Let’s head down into the sewers!

2 May, 2011 | Unknown City

The first surprise you get as you head down the stairs that lead into the sewers comes with the realisation that beneath our feet lies a veritable maze, a network, a web of pipes, passageways and galleries. We are at the junction between Passeig de Sant Joan and Carrer de València, where you will find the only part of the Barcelona sewage system that is open to the public. This stretch can be visited thanks to the fluorescent lights that have been set up and the addition of narrow pavements making it possible to walk down but, aside from that, it is absolutely identical to any other sewer in the area. And we use the phrase “in the area” because Barcelona’s sewers’ diversity in appearance and construction is matched only by that of their history. Indeed, there are even some stretches left of the sewage system of Roman Barcino and, what’s more, these are still in use!

Our cicerone, Josep Garriga, who is responsible for inspecting and cleaning the sewage system, is quick to brush off the slightest hint of romanticism from this piece of the city’s infrastructure. However, we do manage to tease out of him the revelation that attempts have been made to stage a robbery through the sewers, tunnelling underneath the city like in the movies. And we got a thorough, illustrative explanation of how rainwater and wastewater are collected and conveyed, as well as how underground obstacles like train and metro tracks are avoided.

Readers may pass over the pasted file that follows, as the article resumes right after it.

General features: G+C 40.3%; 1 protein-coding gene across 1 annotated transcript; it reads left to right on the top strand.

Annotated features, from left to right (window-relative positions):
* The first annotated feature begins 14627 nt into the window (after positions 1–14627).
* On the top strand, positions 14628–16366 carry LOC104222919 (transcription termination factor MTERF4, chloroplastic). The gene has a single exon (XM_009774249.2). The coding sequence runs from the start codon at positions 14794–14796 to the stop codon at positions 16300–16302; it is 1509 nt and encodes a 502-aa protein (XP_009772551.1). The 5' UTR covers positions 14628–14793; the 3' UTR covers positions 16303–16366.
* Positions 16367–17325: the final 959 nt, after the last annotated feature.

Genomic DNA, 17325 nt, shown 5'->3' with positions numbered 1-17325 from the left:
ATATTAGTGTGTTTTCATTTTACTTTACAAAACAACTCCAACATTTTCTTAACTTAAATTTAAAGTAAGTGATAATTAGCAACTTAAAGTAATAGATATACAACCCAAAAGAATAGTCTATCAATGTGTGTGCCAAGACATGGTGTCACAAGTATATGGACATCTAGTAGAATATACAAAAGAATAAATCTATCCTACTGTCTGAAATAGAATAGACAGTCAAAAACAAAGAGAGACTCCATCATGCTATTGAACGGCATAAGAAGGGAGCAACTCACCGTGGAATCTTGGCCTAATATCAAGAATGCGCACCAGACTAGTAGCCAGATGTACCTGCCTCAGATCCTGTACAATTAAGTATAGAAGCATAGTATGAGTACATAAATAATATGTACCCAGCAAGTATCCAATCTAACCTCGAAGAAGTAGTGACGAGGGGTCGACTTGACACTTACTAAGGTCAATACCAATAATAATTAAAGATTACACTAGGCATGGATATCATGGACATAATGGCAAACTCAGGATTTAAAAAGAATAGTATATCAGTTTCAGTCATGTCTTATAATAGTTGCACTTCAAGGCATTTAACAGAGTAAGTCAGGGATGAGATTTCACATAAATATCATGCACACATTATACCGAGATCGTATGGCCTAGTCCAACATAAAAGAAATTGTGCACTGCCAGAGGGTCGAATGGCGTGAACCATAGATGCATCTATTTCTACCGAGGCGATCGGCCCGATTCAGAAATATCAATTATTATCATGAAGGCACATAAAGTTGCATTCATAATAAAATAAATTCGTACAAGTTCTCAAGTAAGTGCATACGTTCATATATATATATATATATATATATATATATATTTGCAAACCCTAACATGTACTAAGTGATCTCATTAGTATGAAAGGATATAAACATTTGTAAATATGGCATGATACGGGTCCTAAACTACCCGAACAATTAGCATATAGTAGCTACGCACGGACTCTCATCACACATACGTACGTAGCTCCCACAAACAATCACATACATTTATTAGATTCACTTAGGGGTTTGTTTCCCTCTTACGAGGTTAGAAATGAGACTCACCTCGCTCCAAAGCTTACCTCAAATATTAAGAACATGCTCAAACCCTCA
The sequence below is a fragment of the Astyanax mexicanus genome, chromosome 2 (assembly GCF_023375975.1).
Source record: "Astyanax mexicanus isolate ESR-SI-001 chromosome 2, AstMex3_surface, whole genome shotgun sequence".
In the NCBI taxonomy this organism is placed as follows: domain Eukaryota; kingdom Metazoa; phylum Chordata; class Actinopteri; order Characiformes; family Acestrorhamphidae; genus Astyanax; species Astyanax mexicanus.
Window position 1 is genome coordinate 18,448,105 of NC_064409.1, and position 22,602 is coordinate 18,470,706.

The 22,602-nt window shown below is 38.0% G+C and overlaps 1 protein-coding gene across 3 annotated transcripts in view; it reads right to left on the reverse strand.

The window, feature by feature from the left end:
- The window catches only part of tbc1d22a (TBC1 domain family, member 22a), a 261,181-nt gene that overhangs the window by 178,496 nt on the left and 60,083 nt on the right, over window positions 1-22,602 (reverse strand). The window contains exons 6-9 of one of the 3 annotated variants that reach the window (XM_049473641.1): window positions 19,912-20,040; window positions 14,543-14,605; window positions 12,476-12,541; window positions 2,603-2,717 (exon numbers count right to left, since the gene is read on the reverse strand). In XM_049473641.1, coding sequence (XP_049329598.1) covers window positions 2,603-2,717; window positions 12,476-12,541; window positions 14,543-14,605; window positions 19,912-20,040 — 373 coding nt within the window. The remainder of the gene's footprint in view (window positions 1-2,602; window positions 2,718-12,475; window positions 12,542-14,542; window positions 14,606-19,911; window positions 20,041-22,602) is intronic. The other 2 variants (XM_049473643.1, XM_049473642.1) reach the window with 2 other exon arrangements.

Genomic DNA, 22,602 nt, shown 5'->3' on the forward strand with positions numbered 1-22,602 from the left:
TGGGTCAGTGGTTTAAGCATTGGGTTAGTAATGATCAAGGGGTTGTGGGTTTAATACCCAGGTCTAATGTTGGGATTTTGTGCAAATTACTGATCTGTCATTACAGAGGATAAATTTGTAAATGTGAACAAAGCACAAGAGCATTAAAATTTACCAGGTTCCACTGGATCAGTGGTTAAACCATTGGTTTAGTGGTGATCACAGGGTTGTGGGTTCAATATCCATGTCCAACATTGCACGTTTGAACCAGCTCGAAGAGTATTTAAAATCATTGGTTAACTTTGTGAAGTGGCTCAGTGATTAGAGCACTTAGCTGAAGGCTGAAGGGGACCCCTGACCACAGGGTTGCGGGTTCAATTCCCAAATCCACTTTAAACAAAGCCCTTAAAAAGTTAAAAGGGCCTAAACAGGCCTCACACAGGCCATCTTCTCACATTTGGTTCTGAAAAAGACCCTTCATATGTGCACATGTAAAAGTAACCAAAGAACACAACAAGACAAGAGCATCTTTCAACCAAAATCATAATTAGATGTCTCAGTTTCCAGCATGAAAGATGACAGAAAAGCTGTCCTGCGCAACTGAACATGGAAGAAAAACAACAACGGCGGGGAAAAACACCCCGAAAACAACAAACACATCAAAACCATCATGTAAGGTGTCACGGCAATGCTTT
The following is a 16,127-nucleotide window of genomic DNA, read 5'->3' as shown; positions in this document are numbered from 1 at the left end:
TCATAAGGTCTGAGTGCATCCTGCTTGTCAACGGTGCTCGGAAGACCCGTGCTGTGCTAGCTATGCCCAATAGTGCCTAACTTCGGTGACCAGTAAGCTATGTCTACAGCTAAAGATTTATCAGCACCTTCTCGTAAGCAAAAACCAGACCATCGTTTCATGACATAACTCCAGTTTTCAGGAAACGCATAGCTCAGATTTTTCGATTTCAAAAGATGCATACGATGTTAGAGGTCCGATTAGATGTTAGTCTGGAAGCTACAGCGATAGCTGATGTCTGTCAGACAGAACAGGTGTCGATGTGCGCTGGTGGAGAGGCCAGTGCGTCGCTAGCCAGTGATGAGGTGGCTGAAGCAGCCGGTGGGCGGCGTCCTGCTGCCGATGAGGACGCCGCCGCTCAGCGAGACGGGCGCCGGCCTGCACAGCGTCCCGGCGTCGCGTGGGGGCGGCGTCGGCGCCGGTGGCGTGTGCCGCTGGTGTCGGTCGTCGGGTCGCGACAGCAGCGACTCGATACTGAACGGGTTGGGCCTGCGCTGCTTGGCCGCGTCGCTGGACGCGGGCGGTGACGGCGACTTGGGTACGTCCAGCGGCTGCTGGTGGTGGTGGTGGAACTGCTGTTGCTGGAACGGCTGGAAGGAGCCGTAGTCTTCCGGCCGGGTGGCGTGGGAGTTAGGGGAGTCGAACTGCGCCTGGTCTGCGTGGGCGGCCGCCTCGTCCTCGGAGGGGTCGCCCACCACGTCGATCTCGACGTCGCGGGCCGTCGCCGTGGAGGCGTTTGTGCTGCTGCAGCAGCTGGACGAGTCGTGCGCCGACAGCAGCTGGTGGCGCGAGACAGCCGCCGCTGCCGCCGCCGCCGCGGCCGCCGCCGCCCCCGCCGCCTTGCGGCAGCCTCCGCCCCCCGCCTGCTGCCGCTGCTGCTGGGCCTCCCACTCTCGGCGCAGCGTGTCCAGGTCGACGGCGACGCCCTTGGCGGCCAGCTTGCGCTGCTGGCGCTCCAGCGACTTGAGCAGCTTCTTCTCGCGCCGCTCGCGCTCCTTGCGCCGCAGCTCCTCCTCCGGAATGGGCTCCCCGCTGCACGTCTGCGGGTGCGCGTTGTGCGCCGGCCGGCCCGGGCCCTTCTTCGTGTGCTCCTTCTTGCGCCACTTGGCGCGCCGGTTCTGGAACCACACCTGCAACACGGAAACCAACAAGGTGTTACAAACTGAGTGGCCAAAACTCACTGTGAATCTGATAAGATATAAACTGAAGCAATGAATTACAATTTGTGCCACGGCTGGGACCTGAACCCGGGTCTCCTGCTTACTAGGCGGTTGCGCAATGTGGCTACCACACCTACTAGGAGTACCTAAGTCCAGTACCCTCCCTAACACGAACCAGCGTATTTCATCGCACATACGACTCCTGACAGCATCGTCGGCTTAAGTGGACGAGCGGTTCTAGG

As you can see in the video, each block of flats has its own entrance through which its water is conveyed down into the sewers. This specific gallery, meanwhile, which begins at the top of the Passeig de Sant Joan, where it intersects with Avinguda Diagonal, among other functions, collects the water from a retention basin situated at Plaça de la Reina Maria Cristina which, in turn, collects the water from the areas located above this square, all the way up to the top of the city and the slopes of Collserola. As for maintenance, a team of up to 200 people works in the city’s sewage system, although, contrary to legend, deratisation represents one of its least important tasks. Yes, another of the myths Josep Garriga is quick to shatter is the one about rats. There aren’t as many rats as people think in the Barcelona sewers, since this isn’t where they find food. And, judging by our visit, he’s right – we barely glimpsed one, and even then, it was quite some distance away…